Support for the Hearing Aid Tax Credit Assistance Act (HR 414 and S 1060) is now at 105 co-sponsors in Congress and is making fantastic progress. This bill, introduced in the House of Representatives by Jim Ryun (R-KS) and in the Senate by Norm Coleman (R-MN), would provide a tax credit up to $500 per hearing aid to individuals ages 55 and older and families with dependents once every 5 years.

Importantly, many of the 105 co-sponsors include prominent members of Congress, including eight members of the House Ways and Means Committee, the committee that considers all tax legislation. The most recent member on this committee to sponsor the Hearing Aid Tax Credit Assistant Act was Rep Melissa Hart (R-Pa) whose district is located to the northwest of Pittsburgh, and includes Allison Park and Ellwood City. Hart noted that “while the technology to help people with hearing loss is readily available, too many Americans still cannot afford it. This legislation will enable more people with hearing loss to get the assistance they need to improve their lives.”

She’s right. The rapid advances in hearing care technology—including programmable, CIC, directional, digital, and now open-fit hearing instruments—during the last 10 years have nearly doubled the average price of a hearing aid. But it is important to point out that these increases have come mainly because of consumer preference for the high-technology, high-performance devices. This year’s HR Dispenser Survey (see last month’s issue or visit showed that, when weighted for all the different technologies and styles of devices sold in the US, the average price of a hearing aid dispensed by a hearing care practice in 2005 was $1,904—only a 1% ($11) increase from the previous year. When looking closer at the various hearing aid categories, average prices in 2005 ranged from $885 for a linear ITE to $2,802 for a premium digital CIC. In general, prices for most hearing aid technologies and styles have been falling during the last couple years. However, it is still prohibitively expensive for many seniors on a fixed income—let alone moms and dads with mouths to feed and mortgages to pay—to even consider an investment of $1,800-$5,600 for a set of binaural hearing aids.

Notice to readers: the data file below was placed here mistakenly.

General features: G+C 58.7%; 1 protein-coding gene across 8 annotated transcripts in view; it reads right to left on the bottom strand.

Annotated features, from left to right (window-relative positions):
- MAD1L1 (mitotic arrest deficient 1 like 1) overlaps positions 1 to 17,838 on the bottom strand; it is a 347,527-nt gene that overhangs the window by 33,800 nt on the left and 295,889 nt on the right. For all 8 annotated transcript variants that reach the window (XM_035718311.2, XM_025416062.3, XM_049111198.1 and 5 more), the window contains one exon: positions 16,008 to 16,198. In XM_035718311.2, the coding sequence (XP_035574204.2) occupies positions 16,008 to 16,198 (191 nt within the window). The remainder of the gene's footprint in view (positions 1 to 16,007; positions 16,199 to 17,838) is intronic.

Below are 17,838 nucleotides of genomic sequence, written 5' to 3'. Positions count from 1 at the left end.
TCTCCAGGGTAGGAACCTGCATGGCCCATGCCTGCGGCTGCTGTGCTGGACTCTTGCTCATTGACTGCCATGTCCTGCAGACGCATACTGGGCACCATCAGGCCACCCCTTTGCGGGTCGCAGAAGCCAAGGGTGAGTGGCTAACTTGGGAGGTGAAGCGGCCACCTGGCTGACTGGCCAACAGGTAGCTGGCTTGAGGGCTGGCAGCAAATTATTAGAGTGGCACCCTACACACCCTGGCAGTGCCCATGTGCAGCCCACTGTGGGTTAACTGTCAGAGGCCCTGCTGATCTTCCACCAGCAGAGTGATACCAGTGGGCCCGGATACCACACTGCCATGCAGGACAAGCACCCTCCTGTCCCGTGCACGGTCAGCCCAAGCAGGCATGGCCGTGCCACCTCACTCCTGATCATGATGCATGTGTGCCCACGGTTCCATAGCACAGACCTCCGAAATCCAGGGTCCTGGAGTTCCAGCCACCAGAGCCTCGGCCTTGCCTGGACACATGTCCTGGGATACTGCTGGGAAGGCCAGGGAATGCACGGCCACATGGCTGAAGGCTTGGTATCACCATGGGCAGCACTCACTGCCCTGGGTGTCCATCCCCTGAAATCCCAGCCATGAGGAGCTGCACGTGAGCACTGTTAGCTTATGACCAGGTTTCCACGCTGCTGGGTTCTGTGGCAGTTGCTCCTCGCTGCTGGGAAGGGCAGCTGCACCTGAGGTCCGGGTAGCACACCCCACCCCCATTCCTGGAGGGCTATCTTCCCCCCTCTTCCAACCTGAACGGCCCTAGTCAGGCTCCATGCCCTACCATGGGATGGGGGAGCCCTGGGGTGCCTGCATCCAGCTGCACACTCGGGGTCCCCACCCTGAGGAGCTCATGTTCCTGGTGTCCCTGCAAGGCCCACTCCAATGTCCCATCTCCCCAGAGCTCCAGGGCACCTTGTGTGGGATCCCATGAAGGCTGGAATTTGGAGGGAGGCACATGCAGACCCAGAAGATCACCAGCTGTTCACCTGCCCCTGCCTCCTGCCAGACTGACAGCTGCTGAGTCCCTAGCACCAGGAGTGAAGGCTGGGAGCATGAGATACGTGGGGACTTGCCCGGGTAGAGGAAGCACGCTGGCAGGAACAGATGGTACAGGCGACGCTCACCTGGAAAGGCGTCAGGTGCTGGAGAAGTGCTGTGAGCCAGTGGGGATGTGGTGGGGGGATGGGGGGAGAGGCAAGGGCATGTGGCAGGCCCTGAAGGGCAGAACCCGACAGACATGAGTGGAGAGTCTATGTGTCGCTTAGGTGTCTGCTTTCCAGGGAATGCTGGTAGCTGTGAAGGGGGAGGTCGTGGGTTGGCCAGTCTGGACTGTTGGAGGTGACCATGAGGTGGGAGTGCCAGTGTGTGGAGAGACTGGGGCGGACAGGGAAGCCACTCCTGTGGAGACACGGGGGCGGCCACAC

We need the Hearing Aid Tax Credit Assistance Act. Along with universal newborn hearing screening, it is perhaps one of the only bills in the last decade that everyone in hearing health care—no matter what your professional or political persuasion—can rally around.

For more information on HR 414 and S 1060 and how to help get these bills passed, visit or see the March 2006 HR, pgs 114-117.

Passings. Westone President and CEO Randy Morgan passed away in June after valiantly battling cancer. He was 52. Randy, with his family and friends, helped build Westone—from a business that was literally started by his parents in their log cabin during the 1950s—into one of the largest custom earmold businesses in the world today. Randy was a wonderful person who you were always happy to bump into: a straight-shooter with a sharp sense of humor who always had a twinkle in his eye that showed he cared about his business, his customers, and the consumer.  We’ll miss him. For more information about Randy’s life, see p 76.